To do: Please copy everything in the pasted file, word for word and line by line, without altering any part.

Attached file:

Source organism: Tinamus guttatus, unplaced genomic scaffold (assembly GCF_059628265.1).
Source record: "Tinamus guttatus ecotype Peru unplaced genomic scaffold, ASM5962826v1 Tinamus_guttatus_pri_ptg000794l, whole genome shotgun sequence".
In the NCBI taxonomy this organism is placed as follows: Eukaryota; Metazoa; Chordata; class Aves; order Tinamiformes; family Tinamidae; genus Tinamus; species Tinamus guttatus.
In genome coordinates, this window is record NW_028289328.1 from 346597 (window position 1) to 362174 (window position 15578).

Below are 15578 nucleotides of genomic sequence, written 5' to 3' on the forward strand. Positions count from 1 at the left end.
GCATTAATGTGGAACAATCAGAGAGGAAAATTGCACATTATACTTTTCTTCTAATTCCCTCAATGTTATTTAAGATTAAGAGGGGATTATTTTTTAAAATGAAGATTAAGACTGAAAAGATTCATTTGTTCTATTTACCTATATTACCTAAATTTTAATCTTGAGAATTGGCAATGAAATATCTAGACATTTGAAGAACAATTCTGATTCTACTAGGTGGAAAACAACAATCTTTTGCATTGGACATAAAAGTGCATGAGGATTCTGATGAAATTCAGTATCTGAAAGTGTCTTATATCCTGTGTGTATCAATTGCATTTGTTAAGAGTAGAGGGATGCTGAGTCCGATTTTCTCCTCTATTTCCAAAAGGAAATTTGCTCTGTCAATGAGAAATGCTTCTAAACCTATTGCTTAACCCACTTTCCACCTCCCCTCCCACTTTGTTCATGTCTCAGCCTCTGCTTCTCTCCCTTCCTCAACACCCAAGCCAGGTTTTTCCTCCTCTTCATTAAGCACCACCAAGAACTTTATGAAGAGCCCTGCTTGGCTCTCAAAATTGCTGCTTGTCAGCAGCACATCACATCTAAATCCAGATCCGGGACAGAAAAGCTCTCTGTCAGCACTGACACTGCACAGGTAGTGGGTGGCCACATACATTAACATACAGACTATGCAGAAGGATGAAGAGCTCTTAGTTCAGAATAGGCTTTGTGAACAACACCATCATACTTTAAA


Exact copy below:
Source organism: Tinamus guttatus, unplaced genomic scaffold (assembly GCF_059628265.1).
Source record: "Tinamus guttatus ecotype Peru unplaced genomic scaffold, ASM5962826v1 Tinamus_guttatus_pri_ptg000794l, whole genome shotgun sequence".
In the NCBI taxonomy this organism is placed as follows: Eukaryota; Metazoa; Chordata; class Aves; order Tinamiformes; family Tinamidae; genus Tinamus; species Tinamus guttatus.
In genome coordinates, this window is record NW_028289328.1 from 346597 (window position 1) to 362174 (window position 15578).

Below are 15578 nucleotides of genomic sequence, written 5' to 3' on the forward strand. Positions count from 1 at the left end.
GCATTAATGTGGAACAATCAGAGAGGAAAATTGCACATTATACTTTTCTTCTAATTCCCTCAATGTTATTTAAGATTAAGAGGGGATTATTTTTTAAAATGAAGATTAAGACTGAAAAGATTCATTTGTTCTATTTACCTATATTACCTAAATTTTAATCTTGAGAATTGGCAATGAAATATCTAGACATTTGAAGAACAATTCTGATTCTACTAGGTGGAAAACAACAATCTTTTGCATTGGACATAAAAGTGCATGAGGATTCTGATGAAATTCAGTATCTGAAAGTGTCTTATATCCTGTGTGTATCAATTGCATTTGTTAAGAGTAGAGGGATGCTGAGTCCGATTTTCTCCTCTATTTCCAAAAGGAAATTTGCTCTGTCAATGAGAAATGCTTCTAAACCTATTGCTTAACCCACTTTCCACCTCCCCTCCCACTTTGTTCATGTCTCAGCCTCTGCTTCTCTCCCTTCCTCAACACCCAAGCCAGGTTTTTCCTCCTCTTCATTAAGCACCACCAAGAACTTTATGAAGAGCCCTGCTTGGCTCTCAAAATTGCTGCTTGTCAGCAGCACATCACATCTAAATCCAGATCCGGGACAGAAAAGCTCTCTGTCAGCACTGACACTGCACAGGTAGTGGGTGGCCACATACATTAACATACAGACTATGCAGAAGGATGAAGAGCTCTTAGTTCAGAATAGGCTTTGTGAACAACACCATCATACTTTAAA